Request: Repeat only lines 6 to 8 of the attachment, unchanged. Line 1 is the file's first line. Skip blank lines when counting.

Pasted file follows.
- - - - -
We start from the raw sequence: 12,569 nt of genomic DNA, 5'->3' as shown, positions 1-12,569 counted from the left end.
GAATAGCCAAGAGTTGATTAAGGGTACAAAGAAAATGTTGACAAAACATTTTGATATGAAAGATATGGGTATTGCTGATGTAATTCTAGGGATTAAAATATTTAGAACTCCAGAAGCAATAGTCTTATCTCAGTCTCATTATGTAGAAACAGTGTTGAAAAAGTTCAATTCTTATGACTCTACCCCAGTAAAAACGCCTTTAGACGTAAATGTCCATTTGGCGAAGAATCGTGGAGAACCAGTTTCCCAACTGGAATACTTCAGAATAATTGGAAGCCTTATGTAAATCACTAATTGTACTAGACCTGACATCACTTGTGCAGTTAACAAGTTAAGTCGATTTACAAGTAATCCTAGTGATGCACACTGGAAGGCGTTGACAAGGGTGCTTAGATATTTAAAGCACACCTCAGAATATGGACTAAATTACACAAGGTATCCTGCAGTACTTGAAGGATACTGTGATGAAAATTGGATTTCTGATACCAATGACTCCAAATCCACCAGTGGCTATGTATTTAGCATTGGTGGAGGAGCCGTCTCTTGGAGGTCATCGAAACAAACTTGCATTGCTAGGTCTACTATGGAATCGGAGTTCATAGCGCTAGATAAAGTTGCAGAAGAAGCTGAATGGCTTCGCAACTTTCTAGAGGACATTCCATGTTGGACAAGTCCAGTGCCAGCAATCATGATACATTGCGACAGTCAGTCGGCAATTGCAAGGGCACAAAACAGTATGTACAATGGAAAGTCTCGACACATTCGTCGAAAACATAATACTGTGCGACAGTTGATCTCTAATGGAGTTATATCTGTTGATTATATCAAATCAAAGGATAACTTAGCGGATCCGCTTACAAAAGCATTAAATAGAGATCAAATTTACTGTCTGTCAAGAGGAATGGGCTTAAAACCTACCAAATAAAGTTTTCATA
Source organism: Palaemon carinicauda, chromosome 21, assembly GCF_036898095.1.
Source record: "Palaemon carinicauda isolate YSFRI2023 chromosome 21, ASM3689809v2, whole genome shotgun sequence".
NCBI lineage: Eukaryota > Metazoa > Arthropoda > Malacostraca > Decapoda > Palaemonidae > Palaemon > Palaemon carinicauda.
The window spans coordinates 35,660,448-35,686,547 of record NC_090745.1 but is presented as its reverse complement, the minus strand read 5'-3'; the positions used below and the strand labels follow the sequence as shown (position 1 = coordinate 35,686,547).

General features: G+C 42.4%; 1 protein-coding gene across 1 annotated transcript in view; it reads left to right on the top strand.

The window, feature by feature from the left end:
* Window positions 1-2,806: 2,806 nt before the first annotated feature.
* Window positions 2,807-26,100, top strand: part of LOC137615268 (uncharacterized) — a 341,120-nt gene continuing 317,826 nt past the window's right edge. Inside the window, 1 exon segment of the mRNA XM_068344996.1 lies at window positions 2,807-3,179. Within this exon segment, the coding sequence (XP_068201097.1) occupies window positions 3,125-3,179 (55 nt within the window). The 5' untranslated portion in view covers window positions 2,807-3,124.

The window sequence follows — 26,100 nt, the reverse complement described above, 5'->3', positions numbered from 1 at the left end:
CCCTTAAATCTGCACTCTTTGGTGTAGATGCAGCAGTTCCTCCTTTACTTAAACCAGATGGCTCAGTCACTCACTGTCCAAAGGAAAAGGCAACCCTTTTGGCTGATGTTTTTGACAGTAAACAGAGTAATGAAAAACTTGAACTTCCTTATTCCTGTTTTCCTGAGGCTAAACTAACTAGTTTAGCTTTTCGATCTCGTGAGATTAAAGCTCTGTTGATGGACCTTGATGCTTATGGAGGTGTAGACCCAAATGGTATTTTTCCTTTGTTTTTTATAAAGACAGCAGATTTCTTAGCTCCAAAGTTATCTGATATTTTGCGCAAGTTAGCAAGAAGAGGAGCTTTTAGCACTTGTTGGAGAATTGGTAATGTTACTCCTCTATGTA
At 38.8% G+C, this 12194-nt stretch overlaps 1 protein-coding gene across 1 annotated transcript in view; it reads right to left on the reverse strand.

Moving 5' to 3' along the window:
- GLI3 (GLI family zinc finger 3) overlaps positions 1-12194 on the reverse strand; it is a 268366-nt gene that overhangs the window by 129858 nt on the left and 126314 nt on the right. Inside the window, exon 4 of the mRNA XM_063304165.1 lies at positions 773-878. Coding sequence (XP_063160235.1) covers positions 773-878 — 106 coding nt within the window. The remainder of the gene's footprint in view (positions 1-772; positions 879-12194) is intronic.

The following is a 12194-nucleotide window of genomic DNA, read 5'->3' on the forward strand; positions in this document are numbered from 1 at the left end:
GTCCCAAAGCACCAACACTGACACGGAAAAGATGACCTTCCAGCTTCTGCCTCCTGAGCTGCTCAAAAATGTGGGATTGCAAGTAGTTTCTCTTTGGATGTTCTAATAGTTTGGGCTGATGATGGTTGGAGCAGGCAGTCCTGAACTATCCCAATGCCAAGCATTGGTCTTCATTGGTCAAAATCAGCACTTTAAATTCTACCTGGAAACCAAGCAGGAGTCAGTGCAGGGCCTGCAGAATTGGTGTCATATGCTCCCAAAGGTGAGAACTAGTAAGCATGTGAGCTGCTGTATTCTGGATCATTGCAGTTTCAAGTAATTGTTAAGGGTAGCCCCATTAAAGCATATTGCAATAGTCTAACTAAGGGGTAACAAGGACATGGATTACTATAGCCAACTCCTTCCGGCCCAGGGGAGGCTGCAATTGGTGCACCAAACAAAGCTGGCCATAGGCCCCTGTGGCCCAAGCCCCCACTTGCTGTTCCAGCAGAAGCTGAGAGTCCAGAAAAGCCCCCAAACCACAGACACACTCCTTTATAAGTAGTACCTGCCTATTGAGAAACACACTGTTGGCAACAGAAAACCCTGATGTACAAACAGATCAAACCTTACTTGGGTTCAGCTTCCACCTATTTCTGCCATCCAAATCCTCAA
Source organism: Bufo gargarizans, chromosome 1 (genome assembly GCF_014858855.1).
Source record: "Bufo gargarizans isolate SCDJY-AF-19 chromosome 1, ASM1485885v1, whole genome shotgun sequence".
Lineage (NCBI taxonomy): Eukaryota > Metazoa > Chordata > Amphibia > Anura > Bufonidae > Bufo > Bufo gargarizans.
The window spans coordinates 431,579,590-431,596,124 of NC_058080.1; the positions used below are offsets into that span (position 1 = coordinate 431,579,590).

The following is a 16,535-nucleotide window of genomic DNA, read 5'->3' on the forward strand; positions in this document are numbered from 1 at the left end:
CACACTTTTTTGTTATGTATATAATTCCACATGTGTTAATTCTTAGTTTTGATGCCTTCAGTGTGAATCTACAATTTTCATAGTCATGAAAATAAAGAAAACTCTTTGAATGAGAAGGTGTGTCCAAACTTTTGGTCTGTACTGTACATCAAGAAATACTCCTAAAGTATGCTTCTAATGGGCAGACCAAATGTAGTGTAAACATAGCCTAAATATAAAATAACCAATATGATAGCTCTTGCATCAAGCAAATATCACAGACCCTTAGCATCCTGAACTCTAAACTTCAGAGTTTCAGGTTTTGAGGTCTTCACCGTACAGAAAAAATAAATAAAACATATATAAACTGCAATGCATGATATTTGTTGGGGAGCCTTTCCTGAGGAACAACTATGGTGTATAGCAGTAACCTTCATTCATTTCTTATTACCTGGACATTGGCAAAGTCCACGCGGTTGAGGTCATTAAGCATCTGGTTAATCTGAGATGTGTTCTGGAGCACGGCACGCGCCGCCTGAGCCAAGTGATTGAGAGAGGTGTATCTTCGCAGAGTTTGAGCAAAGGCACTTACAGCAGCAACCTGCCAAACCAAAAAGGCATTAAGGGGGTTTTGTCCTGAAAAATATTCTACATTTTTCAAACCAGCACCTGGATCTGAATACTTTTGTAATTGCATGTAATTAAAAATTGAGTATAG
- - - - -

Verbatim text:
The window spans coordinates 35,660,448-35,686,547 of record NC_090745.1 but is presented as its reverse complement, the minus strand read 5'-3'; the positions used below and the strand labels follow the sequence as shown (position 1 = coordinate 35,686,547).

General features: G+C 42.4%; 1 protein-coding gene across 1 annotated transcript in view; it reads left to right on the top strand.

The window, feature by feature from the left end: